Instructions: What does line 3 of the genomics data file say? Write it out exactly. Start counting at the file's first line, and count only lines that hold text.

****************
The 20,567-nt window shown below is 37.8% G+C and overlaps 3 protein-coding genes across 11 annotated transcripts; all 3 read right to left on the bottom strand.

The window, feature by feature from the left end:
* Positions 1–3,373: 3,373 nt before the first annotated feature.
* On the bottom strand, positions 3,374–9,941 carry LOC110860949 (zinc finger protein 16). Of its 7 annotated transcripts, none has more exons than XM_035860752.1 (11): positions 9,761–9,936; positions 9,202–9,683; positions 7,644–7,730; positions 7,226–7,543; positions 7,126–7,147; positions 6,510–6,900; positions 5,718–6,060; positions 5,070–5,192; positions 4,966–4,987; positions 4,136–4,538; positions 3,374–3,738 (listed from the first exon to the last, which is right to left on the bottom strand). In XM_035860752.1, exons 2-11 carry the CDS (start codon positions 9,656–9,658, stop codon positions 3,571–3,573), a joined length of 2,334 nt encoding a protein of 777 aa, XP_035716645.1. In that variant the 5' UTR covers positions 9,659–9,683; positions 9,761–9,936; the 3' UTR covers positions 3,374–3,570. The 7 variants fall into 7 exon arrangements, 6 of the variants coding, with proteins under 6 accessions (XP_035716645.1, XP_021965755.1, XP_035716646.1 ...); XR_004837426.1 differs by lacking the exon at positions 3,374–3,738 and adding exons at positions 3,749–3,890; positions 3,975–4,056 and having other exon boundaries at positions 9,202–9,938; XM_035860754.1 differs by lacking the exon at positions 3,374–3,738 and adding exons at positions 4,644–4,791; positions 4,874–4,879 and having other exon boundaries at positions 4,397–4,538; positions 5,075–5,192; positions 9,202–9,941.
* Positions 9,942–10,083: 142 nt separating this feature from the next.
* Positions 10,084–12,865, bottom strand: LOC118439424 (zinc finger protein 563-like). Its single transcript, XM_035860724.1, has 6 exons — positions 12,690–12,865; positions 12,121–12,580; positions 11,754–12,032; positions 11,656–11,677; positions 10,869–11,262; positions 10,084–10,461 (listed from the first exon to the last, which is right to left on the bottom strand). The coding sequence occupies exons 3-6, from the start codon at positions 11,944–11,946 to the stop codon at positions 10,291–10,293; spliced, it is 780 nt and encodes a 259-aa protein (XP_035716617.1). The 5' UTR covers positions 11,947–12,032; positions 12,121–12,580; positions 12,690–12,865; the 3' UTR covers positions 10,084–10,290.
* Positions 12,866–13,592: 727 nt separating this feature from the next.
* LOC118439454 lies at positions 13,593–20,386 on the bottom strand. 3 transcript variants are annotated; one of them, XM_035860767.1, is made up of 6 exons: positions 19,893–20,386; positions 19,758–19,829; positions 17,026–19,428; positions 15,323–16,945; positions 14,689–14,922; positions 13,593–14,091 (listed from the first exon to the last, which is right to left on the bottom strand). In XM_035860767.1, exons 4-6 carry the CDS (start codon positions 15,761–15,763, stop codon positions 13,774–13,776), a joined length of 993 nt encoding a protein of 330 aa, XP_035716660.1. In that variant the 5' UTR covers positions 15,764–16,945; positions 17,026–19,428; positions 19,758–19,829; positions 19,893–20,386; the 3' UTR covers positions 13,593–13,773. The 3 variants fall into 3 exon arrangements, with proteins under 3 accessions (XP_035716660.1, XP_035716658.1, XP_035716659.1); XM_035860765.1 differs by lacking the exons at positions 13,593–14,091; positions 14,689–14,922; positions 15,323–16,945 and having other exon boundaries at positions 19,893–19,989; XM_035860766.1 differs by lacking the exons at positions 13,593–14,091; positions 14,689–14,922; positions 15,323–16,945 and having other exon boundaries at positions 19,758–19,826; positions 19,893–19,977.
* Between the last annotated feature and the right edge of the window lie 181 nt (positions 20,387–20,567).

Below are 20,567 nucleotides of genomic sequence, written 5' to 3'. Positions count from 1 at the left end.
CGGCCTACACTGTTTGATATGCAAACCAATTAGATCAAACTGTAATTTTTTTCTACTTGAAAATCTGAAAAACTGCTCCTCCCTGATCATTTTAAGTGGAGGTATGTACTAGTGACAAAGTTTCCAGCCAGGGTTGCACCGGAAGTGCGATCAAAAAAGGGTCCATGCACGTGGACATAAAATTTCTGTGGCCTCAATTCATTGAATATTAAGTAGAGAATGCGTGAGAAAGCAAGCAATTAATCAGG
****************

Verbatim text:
* Positions 1–3,373: 3,373 nt before the first annotated feature.